Ratings agencies are also sounding the alarm. Fitch Ratings placed 81 classes from its entire portfolio of 15 single borrower hotel transactions on its negative watch list “due to the recent and sudden reductions in travel and tourism and the lack of clarity … on the potential length of the impact.” Citing similar reasons, DBRS Morningstar identified $2.58 billion in securitized U.S. commercial mortgage conduit hotel loans with “elevated risk”, and the potential for a 0.25% increase in overall delinquency rate over that of February.

Hotels are unique real estate assets that present complex legal issues, particularly in times of economic stress. As operating businesses, they have employees (often unionized) and complex contractual obligations among the owner, franchisor and manager. Additionally, they often depend on a significant amount of revenue from food and beverage consumption; sometimes generated by signature restaurants with famous chefs whose business relationships are also important to consider.

What does this mean for lenders and investors in the hotel industry? Lenders and investors should evaluate their positions, taking into account the legal challenges presented by the current market realities. Hotel closures will be costly and have a significant impact on the hotel, its employees and a host of other interested parties.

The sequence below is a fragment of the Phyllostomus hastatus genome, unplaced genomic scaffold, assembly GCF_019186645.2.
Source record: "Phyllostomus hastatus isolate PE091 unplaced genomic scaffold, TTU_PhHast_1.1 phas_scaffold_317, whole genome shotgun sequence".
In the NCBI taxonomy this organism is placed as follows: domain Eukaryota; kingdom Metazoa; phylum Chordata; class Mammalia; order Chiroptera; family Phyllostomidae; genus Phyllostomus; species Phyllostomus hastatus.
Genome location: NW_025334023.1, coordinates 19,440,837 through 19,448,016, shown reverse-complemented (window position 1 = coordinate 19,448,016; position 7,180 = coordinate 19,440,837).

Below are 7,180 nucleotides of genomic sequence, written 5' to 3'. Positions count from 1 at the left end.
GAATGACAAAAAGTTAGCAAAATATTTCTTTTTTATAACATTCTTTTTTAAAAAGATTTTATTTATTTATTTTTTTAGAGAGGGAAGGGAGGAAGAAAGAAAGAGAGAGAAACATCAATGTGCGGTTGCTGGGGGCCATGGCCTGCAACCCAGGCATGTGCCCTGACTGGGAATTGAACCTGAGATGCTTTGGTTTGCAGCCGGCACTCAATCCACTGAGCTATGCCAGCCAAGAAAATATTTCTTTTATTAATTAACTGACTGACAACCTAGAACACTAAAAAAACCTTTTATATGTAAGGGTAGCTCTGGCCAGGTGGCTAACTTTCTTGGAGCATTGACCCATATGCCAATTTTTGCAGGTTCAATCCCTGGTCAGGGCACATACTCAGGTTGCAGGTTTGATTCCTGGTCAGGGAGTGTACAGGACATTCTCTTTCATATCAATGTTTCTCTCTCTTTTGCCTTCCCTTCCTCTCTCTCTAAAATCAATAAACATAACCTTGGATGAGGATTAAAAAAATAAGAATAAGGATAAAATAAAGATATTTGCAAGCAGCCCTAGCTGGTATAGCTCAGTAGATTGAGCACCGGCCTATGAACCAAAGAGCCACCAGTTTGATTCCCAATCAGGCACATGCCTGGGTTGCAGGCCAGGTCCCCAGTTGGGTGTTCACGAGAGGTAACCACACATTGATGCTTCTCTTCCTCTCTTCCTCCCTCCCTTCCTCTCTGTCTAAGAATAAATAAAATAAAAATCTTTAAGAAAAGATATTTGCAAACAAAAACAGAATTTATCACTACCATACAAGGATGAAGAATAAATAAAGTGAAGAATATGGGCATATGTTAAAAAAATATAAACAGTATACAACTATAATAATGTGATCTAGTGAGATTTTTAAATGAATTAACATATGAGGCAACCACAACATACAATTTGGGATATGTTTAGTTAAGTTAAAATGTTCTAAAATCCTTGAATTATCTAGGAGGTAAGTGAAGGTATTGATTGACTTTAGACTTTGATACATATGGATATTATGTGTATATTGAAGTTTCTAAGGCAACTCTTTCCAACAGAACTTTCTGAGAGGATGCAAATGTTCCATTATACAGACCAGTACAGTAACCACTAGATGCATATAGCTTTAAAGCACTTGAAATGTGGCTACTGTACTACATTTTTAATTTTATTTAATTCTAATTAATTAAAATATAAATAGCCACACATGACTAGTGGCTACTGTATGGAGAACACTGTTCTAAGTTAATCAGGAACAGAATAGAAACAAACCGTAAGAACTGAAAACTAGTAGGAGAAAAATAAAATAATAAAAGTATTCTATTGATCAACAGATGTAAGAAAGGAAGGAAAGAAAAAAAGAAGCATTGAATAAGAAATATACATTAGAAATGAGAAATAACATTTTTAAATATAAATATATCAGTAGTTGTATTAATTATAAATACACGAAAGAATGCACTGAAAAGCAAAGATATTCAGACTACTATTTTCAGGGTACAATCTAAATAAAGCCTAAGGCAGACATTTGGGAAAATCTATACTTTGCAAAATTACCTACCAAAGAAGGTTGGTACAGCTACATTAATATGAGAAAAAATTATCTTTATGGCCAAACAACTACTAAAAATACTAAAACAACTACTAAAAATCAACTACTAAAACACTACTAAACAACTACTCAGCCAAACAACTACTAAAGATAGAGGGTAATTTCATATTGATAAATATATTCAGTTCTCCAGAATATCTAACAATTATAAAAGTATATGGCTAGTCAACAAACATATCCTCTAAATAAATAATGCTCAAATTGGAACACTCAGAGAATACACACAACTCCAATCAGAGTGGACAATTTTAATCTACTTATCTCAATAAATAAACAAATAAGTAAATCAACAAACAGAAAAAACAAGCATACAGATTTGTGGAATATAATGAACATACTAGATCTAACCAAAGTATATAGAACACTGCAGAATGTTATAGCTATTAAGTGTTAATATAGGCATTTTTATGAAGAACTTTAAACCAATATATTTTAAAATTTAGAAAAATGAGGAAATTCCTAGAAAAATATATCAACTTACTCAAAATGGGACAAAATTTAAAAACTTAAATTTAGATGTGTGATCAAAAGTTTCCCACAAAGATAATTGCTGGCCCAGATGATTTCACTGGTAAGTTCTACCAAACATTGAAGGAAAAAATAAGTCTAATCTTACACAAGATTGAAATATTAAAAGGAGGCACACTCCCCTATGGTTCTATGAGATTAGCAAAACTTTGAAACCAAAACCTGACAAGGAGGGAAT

One new reality is the potential for hotels, conference centers and other locations being requisitioned by the government to act as makeshift hospitals or shelter for quarantine. Over the weekend, New York Governor Andrew Cuomo announced four locations in New York which will serve as temporary hospitals. FEMA has already begun work on one of those locations, a 1,000 bed medical site in the Javits Center. Additionally, New York City has plans in place for using 1,500 hotel rooms for quarantining individuals and other COVID-19 related measures. Surely, more plans are to come, and if so, what are the short- and long- term ramifications for applicable property owners, insurance carriers, lenders and other interested parties?